From that road a driveway leading to Land A across Land B was built over the portion of Land B previously occupied by the concrete pathway.

On 27 August 1981, Land C (which by that time was known as lot 1704) became registered land when a qualified certificate of title to it was issued and embodied in the Land Register.
The certificate of title carried a caution to the effect that Land C was held subject to any interest which might have affected it as at 27 August 1981. On 9 September 1992, the defendants lodged a transfer in respect of Land C and thereby became its registered proprietors. On 3 November 1992, the caution on the certificate of title in respect of Land C was lapsed.

Next, on 20 November 1992, the defendants lodged a reassertion of ownership over Land C pursuant to the provisions of s 44(1) of the LTA.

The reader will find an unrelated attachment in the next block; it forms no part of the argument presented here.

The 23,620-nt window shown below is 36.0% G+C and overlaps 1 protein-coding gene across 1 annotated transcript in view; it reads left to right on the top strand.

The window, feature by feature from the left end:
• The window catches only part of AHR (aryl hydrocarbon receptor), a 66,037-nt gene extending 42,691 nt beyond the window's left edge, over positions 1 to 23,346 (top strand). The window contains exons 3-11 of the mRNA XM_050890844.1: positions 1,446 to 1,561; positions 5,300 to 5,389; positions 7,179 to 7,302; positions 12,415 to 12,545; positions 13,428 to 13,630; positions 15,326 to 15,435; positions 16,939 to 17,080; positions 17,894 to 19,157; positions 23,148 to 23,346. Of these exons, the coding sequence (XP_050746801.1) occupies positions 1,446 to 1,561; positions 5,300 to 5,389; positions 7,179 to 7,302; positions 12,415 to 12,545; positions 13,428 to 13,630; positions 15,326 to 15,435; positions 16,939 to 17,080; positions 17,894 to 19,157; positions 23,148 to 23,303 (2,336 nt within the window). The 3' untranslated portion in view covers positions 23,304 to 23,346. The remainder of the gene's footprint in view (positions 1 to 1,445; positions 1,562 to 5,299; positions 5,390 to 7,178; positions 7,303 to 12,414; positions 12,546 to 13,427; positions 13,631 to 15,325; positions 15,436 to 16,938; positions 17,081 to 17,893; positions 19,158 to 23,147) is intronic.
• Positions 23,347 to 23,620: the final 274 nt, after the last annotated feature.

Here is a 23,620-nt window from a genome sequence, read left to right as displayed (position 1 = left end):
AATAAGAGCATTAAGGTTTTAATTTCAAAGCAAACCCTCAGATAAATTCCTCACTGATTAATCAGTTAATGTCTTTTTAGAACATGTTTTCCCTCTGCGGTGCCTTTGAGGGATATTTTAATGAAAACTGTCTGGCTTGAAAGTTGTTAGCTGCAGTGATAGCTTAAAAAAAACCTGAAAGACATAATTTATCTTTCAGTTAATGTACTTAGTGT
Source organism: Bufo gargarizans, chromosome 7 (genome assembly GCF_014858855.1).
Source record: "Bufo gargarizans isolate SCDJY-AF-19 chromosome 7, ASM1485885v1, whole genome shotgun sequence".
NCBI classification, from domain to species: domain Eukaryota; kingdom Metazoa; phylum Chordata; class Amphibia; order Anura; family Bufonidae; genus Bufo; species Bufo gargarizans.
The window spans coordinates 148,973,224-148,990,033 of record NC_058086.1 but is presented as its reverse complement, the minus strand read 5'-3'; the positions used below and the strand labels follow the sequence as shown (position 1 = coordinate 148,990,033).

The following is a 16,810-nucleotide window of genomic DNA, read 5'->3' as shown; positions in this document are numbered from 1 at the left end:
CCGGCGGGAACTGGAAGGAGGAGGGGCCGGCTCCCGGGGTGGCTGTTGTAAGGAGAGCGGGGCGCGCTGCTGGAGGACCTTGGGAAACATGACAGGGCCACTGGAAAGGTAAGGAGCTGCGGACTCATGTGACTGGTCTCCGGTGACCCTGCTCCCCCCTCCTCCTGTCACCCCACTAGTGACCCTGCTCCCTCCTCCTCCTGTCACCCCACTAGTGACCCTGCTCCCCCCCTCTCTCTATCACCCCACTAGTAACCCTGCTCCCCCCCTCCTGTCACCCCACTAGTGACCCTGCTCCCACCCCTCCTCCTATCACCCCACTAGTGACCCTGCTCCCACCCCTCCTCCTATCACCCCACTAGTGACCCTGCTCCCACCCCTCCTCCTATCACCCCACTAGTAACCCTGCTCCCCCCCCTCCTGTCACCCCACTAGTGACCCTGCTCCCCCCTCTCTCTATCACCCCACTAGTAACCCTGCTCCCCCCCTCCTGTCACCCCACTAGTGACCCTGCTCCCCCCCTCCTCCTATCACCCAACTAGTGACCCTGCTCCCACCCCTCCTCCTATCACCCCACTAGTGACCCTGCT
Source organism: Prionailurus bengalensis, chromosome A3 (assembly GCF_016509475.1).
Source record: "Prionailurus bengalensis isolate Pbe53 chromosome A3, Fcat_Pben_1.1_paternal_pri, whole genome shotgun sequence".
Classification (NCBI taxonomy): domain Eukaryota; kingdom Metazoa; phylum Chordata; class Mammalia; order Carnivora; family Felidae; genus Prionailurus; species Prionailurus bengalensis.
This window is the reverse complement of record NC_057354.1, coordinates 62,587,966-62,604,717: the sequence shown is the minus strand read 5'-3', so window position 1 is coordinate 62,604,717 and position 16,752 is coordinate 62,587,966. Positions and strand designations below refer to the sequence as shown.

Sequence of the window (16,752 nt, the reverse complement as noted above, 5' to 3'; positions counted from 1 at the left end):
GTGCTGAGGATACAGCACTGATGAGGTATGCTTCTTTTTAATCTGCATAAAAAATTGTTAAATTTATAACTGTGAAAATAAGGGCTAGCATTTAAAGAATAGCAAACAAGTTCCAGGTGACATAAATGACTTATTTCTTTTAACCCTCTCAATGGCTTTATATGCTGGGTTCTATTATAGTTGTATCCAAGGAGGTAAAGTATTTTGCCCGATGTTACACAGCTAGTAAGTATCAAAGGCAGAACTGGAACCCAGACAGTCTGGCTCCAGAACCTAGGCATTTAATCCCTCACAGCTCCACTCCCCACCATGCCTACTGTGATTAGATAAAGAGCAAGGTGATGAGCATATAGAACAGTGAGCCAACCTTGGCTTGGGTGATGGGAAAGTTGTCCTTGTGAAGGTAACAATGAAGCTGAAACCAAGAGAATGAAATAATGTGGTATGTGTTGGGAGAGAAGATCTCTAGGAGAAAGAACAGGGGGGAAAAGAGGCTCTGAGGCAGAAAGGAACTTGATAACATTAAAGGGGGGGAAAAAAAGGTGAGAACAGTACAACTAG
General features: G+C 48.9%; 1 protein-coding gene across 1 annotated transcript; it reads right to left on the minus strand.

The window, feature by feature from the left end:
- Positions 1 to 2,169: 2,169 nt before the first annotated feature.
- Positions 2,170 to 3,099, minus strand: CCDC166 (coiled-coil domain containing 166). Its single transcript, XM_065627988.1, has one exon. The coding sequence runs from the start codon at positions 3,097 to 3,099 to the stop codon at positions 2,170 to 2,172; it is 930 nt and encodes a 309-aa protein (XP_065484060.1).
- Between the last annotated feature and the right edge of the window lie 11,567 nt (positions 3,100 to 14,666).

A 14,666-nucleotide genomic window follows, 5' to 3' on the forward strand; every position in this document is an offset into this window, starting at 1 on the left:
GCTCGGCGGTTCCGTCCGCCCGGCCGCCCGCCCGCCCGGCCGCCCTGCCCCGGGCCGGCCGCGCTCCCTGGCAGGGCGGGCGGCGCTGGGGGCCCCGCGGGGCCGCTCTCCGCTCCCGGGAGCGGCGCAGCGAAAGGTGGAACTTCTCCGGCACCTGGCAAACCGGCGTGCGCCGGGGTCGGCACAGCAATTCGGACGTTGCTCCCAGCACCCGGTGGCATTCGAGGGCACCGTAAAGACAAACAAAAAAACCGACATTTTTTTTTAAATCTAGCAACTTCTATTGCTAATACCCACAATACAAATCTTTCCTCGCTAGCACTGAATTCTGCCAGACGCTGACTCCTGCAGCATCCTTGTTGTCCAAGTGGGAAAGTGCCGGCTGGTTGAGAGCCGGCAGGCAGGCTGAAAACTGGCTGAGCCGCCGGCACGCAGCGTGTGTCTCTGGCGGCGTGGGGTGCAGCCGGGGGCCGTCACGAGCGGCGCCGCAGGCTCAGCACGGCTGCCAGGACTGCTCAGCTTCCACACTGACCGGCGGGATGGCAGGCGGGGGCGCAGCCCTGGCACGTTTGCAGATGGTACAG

This reassertion of ownership was notified in the Land Register on 14 December 1992. Two months later, in February 1993, the plaintiff lodged a caveat over Land B (as part of Land C) claiming an estate in fee simple as adverse possessor.

In the meantime, on 20 February 1993, the defendants` solicitors had written to the plaintiff stating that he was encroaching and/or trespassing on Land B by using it as an accessway to Land A and, furthermore, by parking vehicles on it.
They demanded that the plaintiff immediately cease and desist from entering upon Land B whether by vehicle or on foot, from causing vehicles to be parked on Land B and from continuing the construction of a fence to surround Land B which the plaintiff had undertaken. The plaintiff was further put on notice that the defendants would commence action if he did not comply with the terms of the letter.

The plaintiff replied, through his solicitors, on 25 February 1993.